In March 2010, 19 year old Conor shot and killed his 19 year old fiancée, Ann. Conor  had never been in serious trouble before that day. It was the final moment of an argument and fight that had stretched over the course of three days. It ended with Ann on her knees with a shotgun in her face. Conor then turned himself into the police.

That is not the story to be told today, only the beginning. It is a parent’s worst nightmare to deal with the tragic death of a child at an age still full of life, hopes and dreams.

Ann was still alive when emergency crews arrived that afternoon; she would remain on life support, unresponsive for several days until her parents had to make the decision to let her go. As Andy sat with his daughter in the hospital, he kept hearing her voice, “Forgive him, forgive him.”

Andy didn’t think that he could ever forgive anyone for this, even Conor, someone that had grown to be part of the family, someone he loved. It wasn’t possible, not realistic, too much to ask. Yet he kept hearing her voice, “Forgive him.”

It was his faith that finally allowed Andy to listen to her voice. It was Christ’s call for him to listen that allowed him to begin the process of healing and forgiveness. If only we could all hear that call, the world would be a different place.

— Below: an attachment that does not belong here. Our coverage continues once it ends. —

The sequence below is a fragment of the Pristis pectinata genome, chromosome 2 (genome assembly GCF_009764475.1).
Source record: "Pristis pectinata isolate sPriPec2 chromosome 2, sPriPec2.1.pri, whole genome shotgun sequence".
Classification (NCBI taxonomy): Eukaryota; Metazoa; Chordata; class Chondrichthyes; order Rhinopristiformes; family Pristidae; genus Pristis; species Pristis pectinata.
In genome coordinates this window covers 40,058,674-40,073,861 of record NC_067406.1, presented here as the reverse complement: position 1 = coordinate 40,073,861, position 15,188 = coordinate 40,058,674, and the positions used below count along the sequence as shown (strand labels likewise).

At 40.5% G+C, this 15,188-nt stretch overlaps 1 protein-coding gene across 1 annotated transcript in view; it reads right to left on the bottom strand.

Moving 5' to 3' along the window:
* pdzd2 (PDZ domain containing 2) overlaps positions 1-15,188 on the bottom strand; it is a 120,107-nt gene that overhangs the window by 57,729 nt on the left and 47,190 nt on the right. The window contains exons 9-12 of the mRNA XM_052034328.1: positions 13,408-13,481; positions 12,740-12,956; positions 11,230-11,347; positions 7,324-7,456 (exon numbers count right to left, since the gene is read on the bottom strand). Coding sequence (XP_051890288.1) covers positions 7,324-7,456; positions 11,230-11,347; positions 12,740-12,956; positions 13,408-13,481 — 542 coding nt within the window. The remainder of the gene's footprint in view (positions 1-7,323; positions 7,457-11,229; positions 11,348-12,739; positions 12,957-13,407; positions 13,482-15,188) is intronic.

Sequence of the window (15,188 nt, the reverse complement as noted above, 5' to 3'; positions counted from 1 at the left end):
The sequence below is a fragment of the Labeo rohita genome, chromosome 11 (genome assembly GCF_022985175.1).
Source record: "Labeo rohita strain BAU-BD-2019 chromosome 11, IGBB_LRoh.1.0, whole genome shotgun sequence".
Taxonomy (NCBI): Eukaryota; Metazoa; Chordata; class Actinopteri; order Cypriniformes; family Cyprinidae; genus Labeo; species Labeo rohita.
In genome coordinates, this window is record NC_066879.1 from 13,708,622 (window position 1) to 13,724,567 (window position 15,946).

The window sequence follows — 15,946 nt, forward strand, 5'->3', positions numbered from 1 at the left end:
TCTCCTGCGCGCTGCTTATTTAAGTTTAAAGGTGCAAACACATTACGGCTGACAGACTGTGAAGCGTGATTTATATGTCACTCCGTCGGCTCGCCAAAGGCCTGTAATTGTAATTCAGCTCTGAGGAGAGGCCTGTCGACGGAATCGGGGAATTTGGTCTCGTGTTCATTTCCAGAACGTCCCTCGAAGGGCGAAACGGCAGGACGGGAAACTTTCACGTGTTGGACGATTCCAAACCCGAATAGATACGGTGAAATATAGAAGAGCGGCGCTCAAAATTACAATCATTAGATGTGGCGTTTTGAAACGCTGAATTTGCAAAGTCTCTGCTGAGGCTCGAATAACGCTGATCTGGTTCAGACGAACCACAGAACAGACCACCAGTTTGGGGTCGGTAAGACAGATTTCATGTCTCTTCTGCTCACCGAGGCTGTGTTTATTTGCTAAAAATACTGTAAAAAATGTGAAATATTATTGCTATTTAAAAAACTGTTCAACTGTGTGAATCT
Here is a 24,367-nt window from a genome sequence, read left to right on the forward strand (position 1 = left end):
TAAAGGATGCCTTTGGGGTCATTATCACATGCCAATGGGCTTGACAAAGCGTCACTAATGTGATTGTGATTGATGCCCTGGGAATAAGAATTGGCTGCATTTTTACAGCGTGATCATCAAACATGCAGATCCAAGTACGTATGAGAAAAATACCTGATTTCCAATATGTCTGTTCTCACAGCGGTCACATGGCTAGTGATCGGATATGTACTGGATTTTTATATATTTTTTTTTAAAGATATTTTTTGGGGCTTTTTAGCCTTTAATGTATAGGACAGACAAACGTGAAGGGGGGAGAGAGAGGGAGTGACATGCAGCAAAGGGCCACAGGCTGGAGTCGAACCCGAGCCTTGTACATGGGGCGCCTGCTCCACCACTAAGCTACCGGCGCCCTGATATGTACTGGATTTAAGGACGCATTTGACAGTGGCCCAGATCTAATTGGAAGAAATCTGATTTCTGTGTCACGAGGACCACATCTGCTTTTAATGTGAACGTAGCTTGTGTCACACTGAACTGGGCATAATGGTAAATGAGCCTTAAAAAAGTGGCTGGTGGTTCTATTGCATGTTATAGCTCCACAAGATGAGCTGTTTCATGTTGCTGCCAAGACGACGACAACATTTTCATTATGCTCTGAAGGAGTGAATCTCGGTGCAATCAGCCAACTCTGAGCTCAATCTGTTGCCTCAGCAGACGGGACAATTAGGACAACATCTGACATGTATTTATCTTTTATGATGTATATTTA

While Ann was still in the hospital on life support, Kate visited her daughter’s murderer in jail with a message of forgiveness, and the two cried together. Her faith led her to a place Conor never deserved and could never earn.

True Christ-like forgiveness and compassion by Andy and Kate paved the way for a healing process unprecedented in our court system. A restorative justice process seeks to open the lines of communication between the offender, the victim(s), and their community. Justice then is restored through accepting responsibility, making amends and forgiveness rather than traditional punitive measures.

In the case of Conor’s actions, few would even attempt a path of restoration, and no amount of reparations can restore justice. Andy and Kate, however, were called to forgive, and with exceptional compassion they refused to define Conor by this one moment (or allow their daughter to be defined by that single moment). In a restorative justice community conference, Conor shared his entire story, each parent expressed their loss and hopes for moving forward.

Jesus stood next to a broken and guilty woman and asked for compassion and forgiveness from her community. As Jesus hung on the cross, he asked forgiveness for those responsible. I don’t pretend to understand the compassion necessary for those words, but Andy and Kate offer us an example of how it transforms lives and how forgiveness speaks louder than any words.

Christianity is defined by Christians and their actions. Our community is transformed when we strive for forgiveness and compassion that shocks the world around us. This is the example set for us in Christ. This is our call, “Forgive him.”

Read the full story of Ann Grosmaire and Conor McBride written by Paul Tullis in the New York Times Magazine, 6 January 2013.

A version of this article was published in the Maple Ridge News, 8 February 2013.